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TripAdvisor Reviews Cascade Lodge Yellowstone National Park
Travel Blogs from Yellowstone National Park
... experiencing at that moment. After this I went to check out the geysers and watched them spew water at least 50 feet in the air. I just explored Yellowstone for about three hours before I headed to my hotel. I went and stopped at a local restaurant realizing that some of their food was better than the 5 star restaurants. I headed to my new hotel, Explorer Cabins where I rested for a big day that awaits me tomorrow. ...
... and within a few seconds he turned and stared us down, it scared the pants off me and scotty. We were 3 feet away from him with the GoPros. Bison are known for charging at cars. We also tried to have a run in with an Elk that was hanging around an RV park. He also lifted his head and started to walk towards us..Bree put her foot on it!
That night we stayed to the North of Yellowstone NP with an 8hr drive to Calgary the next day.
... size and rises from 5314 feet to 11358 feet in elevation. The road system loops more than 350 miles so we chose a few of the major highlights that were accessible with the road closures.
Yellowstone National Park sits on top of a volcano and hence, lots of the area is active with thermal activity, geysers, mud pools, steaming lakes, sulphur pools and all this combined with magnificent waterfalls and canyons, Yellowstone Lake, tracts of ...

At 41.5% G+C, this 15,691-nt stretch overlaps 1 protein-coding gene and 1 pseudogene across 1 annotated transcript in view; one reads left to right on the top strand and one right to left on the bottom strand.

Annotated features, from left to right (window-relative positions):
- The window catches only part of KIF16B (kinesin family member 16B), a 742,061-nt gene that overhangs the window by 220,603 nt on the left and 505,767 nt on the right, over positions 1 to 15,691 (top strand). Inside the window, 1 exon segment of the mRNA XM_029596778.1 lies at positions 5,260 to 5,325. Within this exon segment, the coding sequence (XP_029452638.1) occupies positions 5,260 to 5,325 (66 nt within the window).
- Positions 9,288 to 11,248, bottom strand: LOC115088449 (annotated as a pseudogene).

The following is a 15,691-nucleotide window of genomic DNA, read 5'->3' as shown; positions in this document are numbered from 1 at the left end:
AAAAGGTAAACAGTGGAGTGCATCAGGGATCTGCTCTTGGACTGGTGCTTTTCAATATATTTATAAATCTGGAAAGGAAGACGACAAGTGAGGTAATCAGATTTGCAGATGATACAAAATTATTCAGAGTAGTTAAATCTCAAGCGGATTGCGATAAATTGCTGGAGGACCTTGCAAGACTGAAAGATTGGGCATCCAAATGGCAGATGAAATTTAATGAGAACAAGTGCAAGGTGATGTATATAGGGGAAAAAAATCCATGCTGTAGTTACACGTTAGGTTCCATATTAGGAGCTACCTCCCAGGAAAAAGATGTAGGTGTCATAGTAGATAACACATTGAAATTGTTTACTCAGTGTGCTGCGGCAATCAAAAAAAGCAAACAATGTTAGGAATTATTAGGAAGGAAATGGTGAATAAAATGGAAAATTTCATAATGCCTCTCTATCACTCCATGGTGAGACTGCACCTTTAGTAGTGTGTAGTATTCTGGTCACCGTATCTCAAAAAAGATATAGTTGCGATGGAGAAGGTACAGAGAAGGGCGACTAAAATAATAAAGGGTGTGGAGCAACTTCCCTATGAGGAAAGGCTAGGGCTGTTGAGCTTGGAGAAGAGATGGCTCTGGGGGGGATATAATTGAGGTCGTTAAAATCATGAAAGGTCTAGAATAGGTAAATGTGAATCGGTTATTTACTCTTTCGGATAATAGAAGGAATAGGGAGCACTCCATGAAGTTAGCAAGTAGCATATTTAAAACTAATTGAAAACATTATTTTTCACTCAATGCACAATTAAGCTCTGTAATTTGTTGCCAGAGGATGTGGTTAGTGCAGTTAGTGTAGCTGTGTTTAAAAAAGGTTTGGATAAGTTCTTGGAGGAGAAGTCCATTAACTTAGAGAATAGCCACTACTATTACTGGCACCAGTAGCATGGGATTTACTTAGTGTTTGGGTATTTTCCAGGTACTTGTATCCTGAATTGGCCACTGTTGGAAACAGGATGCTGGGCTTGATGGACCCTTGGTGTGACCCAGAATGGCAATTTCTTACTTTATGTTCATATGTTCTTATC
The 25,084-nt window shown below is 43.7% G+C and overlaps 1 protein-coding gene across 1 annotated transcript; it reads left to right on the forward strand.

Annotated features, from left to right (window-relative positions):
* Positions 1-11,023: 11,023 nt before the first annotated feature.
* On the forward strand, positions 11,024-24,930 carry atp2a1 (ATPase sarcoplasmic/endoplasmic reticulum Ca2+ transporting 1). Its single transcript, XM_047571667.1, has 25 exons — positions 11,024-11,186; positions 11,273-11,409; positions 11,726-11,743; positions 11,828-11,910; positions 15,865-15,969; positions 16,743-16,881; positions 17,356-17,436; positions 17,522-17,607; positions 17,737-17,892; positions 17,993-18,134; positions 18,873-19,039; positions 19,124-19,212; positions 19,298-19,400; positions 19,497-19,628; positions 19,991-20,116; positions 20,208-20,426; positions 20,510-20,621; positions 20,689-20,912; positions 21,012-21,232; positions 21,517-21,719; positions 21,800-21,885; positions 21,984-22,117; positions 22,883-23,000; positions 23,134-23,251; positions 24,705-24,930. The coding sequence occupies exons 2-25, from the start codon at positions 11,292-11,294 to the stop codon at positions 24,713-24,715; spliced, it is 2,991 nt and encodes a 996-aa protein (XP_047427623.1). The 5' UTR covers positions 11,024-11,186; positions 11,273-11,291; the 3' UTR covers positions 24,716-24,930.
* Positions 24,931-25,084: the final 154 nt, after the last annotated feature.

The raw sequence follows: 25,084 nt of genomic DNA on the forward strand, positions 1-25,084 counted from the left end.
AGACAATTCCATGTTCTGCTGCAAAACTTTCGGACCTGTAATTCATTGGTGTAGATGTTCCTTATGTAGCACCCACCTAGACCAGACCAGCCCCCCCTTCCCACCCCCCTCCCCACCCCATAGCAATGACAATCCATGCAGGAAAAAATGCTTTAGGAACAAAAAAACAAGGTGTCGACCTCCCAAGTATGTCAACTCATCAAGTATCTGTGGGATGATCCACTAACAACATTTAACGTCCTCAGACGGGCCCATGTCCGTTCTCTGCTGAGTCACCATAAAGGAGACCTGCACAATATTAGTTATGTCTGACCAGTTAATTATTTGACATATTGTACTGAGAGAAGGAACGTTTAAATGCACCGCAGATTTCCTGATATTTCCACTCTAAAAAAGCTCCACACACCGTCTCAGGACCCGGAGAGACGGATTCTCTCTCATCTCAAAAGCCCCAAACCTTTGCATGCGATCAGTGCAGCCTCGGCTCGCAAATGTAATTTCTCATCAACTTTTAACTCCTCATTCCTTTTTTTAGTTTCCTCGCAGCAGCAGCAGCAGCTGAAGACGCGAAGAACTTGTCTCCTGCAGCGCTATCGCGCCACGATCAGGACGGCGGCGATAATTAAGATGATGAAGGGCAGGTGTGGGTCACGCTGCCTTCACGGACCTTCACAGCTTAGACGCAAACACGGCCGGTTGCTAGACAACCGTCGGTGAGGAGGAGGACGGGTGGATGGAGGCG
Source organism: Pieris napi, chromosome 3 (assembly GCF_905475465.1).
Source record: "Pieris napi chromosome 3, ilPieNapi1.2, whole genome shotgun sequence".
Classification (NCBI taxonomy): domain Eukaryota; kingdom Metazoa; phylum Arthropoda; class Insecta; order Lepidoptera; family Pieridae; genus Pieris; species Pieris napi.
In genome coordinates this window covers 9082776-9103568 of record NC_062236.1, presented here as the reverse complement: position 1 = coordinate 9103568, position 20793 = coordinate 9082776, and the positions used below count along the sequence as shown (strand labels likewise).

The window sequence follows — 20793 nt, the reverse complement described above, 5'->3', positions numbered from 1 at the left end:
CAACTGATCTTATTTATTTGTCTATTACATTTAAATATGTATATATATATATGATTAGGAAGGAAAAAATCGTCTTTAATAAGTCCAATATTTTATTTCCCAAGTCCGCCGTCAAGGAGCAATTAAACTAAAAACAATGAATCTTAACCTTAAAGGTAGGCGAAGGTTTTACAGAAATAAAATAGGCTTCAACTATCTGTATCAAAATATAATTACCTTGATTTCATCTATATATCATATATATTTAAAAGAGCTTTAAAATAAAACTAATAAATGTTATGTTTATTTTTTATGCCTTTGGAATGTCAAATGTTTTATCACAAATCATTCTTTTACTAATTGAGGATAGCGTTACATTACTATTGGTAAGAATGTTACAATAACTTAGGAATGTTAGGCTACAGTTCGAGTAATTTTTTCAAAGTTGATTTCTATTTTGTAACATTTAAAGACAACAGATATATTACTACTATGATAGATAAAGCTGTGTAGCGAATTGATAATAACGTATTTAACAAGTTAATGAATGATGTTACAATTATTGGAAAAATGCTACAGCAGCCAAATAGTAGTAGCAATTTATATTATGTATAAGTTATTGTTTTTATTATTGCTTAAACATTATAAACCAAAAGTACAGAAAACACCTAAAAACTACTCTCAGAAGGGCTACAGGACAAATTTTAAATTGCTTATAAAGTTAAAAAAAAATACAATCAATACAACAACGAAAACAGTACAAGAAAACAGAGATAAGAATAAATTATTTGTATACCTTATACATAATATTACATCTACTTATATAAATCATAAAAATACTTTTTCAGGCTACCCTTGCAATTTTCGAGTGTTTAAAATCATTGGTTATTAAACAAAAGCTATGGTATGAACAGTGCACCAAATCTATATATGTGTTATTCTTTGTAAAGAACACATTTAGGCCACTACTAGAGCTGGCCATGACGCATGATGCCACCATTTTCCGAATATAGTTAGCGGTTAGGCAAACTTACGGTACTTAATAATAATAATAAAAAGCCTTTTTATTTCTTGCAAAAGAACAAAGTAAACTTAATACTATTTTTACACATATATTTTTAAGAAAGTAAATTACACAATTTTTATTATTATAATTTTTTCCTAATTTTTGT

... to cover one's neck/face for extra warmth. Even with multiple layers of everything, a stocking cap and my sweatshirt hood pulled up, it was cold. I pulled out the green flap and it covered my whole face. Hey, I'm warm! I might get to sleep after all. Then I remembered warning tags on my tent that proper ventilation was required to prevent suffocation. And I was convinced that ...
... views - and then to Canyon Village where the visitors centre had a wonderful display and explanation of geothermal activity and volcanoes and the history of such in the park. The park reserve is 2.2m acres and is in 3 states. In 1988 ⅓ of the park burnt and we saw evidence of how it has revegitated. Pine cones actually need heat to open so they can seed and then grow. In other areas where recent fires had gone through it was barren. We saw ...